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Guide to the Nelson Frank Papers TAM.060

Tamiment Library and Robert F. Wagner Labor Archive
Elmer Holmes Bobst Library
70 Washington Square South
10th Floor
New York, NY 10012
(212) 998-2630

Tamiment Library and Robert F. Wagner Labor Archives

Collection processed by Tamiment staff

This finding aid was produced using ArchivesSpace on April 27, 2018 using Describing Archives: A Content Standard

Scope and Contents

The papers include correspondence, scrapbooks, clippings, manuscripts, biographical materials, printed materials, photographs, research notes and subject files. There are materials on the Rosenberg trial and the grand jury indictment against Jack and Myra Sobel. Writings include an unpublished article, "The Red Spy Network in America," and articles for the New York World-Telegram,  Life and  Fortune. Correspondents include Solon De Leon, Granville Hicks, and Frederick Woltmann. Research files deal with labor unions, especially communist influence therein, communism, "communist front" organizations, communist espionage activities and the development of U.S. leftist parties. See the container list for box level descriptions, noting that where names and subjects are listed without further description, they may refer either clippings, NF notes and writings, printed ephemera, internal documents, sometimes correspondence, or any combination therof.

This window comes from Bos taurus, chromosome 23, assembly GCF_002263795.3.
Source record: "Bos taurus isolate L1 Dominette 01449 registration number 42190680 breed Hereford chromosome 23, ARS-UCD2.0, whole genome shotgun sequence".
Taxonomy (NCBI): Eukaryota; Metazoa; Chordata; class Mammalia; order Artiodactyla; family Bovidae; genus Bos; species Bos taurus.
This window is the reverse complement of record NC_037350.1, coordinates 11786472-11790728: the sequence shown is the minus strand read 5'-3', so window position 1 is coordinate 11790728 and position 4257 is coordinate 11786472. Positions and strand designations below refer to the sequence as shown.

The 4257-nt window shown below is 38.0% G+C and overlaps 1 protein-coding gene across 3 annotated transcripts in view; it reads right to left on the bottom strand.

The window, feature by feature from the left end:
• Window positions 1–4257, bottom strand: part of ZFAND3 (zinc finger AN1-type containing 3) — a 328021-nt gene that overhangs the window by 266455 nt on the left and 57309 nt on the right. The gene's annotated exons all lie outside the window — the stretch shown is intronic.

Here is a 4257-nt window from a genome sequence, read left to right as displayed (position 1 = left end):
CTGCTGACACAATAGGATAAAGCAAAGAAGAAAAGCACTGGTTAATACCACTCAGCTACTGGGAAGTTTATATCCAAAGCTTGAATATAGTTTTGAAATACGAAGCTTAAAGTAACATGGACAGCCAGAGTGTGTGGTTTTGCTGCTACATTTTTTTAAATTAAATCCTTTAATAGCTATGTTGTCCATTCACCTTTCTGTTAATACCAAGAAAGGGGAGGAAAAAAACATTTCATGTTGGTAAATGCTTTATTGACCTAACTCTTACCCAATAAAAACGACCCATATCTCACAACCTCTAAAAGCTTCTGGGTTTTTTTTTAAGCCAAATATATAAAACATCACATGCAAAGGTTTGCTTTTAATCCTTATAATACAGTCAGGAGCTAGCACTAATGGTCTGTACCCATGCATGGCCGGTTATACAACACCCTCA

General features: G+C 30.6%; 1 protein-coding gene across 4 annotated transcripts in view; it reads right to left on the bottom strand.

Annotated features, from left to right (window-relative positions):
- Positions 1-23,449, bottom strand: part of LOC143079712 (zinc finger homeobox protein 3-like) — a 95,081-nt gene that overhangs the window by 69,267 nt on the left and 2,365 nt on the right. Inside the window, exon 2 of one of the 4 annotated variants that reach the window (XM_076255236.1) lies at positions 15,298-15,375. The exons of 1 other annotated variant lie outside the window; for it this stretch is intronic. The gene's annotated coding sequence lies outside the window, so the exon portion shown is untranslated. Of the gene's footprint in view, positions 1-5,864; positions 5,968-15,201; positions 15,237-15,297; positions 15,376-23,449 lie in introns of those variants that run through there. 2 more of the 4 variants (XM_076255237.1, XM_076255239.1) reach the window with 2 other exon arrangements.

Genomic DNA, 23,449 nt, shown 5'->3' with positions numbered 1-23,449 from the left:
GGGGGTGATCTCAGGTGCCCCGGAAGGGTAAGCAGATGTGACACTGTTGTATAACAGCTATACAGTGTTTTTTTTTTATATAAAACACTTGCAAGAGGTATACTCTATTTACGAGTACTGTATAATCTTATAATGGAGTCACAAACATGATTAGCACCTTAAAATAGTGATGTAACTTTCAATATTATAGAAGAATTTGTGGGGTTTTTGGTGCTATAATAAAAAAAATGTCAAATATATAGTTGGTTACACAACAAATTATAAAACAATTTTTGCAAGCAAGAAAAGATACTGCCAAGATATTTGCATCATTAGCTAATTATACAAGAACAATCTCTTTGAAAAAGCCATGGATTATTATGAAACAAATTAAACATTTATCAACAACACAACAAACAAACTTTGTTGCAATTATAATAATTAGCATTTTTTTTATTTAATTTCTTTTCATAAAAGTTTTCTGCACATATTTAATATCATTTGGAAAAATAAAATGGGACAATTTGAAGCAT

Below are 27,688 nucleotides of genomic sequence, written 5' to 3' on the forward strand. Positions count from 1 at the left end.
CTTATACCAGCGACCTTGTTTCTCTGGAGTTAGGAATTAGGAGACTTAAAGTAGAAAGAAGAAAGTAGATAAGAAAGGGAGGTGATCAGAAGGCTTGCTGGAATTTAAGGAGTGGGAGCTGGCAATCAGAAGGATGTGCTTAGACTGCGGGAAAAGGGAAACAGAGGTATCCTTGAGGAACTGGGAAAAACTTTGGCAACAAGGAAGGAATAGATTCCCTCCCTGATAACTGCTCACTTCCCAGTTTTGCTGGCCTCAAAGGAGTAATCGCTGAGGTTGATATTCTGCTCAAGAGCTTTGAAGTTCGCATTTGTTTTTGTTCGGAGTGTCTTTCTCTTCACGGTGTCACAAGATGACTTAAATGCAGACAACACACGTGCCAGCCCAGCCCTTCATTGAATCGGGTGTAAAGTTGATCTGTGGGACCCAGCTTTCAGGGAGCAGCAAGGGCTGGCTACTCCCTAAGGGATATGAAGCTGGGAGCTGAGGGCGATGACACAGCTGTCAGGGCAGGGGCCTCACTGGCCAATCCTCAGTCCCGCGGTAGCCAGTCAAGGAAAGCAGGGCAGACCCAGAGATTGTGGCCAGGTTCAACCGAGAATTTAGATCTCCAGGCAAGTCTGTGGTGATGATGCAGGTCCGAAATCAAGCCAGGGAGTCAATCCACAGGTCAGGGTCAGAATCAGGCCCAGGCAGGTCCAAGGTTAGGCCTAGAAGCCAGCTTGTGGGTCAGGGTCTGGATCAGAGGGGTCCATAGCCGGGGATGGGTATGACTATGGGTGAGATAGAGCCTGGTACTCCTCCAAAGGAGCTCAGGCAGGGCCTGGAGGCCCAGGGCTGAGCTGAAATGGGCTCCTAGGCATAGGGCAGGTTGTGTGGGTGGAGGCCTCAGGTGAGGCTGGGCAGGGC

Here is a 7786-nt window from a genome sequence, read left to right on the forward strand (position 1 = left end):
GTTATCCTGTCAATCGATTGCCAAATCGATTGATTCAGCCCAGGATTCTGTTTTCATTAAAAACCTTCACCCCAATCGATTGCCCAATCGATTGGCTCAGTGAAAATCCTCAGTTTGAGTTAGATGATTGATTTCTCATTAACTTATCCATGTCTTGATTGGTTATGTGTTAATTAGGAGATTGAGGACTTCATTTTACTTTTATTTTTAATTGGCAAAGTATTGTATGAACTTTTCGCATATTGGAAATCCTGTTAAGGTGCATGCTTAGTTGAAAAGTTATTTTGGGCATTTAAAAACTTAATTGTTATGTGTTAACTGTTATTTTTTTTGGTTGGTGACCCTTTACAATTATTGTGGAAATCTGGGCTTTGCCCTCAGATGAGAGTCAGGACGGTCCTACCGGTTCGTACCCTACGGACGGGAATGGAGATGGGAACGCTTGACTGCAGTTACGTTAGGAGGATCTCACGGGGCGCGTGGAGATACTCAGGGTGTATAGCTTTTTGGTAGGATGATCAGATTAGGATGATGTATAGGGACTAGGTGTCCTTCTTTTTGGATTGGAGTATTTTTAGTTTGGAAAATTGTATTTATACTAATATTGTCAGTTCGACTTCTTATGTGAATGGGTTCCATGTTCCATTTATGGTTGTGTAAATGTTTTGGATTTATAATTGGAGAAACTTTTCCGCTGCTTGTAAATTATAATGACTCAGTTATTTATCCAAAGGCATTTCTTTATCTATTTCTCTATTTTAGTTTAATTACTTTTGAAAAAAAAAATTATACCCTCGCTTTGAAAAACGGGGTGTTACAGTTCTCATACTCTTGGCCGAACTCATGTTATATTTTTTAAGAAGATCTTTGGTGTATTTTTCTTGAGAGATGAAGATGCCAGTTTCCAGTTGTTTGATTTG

Correspondence from the 1930s is mostly related to Frank's ownership of bookstore[s?], along with correspondence with author Granville Hicks (1932-1940), while his 1940s correspondence principally relates to his work as a labor columnist and contains comments on hist articles from union officials. In later years, his correspondence principally consists of letters from publishers commenting on his ideas for articles, including a few letter from historian Arthur Schlesinger. There is also a file of correspondence from Frederick Woltman, recipient of a Pulitzer prize and also a writer for the World-Telegram, some of whose files on labor and communism seem to be a part of Frank's papers, as Woldman had a major stroke about 1950, and retired to Florida, leaving most of hist files at the newspaper. Files relating to espionage include Elizabeth Bently, the Rosenbergs, Alger Hiss and Whittaker Chambers and Klaus Fuchs. There is also a separate file on entertainer Harry Belafonte. There are also files on the development and structure of the CPUSA and the Socialist Labor Party, including minutes from SLP meetings in the 1920s and from the CPUSA's 1945 convention, a 1937 CPUSA membership book and lists of Party members. There are also a few routine letters by Solon De Leon, son of SLP founder Daniel De Leon.

Note: Additional scope and contents information is contained in an eleven page (double-spaced) preliminary inventory conducted around the time the collection was received, which is available at the Library.


The collection has been arranged into two series. The collection has not been arranged by an archivist on the box level.